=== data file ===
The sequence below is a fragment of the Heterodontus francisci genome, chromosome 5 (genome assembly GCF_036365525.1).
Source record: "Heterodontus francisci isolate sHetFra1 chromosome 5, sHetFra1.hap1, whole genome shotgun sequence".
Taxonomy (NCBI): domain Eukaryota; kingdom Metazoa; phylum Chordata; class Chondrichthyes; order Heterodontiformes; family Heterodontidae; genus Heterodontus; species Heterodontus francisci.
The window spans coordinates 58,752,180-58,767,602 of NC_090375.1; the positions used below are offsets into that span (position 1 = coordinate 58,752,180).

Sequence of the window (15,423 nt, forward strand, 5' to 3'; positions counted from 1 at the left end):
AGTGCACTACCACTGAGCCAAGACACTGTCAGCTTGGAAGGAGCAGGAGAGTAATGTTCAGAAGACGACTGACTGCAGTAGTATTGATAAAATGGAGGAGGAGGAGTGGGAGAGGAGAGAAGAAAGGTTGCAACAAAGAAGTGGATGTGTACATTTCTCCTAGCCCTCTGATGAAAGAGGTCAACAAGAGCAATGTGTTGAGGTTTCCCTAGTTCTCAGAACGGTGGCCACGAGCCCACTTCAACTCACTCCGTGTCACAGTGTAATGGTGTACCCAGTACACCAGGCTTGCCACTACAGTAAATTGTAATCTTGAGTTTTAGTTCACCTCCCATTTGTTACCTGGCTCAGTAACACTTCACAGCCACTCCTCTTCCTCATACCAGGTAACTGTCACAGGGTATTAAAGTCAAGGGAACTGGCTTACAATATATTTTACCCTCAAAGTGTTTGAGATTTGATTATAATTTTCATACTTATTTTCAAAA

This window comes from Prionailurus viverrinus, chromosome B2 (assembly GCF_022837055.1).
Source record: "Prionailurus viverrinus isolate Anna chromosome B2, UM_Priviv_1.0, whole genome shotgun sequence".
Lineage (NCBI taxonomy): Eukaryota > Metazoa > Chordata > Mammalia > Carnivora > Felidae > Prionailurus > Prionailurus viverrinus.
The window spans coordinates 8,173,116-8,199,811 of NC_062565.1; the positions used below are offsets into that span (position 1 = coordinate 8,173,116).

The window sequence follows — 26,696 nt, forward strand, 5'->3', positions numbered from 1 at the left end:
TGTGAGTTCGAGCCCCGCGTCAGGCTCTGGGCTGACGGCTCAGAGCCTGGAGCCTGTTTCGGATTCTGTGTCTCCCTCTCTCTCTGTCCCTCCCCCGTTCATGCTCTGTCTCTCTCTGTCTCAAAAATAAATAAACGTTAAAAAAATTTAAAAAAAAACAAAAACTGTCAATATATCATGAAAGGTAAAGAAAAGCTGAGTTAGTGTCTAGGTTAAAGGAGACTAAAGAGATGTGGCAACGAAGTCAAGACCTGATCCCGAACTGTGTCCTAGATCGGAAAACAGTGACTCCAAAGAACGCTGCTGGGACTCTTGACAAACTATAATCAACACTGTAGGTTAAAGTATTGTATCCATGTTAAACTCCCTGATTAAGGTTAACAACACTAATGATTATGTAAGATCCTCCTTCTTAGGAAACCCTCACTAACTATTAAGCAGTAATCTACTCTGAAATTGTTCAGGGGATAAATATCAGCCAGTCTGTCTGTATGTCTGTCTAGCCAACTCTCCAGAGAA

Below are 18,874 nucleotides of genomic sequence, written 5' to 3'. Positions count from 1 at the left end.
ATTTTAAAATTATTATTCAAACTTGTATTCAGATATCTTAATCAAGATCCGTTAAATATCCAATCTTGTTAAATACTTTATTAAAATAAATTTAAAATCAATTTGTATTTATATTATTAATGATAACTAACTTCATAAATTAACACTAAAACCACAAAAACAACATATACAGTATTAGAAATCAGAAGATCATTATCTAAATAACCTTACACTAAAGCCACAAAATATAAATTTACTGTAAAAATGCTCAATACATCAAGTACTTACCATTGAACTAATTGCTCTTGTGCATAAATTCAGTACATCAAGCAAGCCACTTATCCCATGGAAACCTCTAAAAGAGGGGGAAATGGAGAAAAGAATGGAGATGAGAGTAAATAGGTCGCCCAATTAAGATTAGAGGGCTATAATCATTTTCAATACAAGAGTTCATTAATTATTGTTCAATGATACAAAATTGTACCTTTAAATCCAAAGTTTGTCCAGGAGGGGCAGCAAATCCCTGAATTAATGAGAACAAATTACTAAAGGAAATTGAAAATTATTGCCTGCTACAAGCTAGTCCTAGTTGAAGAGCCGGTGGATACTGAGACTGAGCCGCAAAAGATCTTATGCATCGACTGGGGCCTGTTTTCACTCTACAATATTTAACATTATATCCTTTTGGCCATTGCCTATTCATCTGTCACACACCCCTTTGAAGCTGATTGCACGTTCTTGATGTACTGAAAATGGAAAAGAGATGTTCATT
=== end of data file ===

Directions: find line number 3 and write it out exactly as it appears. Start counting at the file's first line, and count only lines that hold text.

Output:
Taxonomy (NCBI): domain Eukaryota; kingdom Metazoa; phylum Chordata; class Chondrichthyes; order Heterodontiformes; family Heterodontidae; genus Heterodontus; species Heterodontus francisci.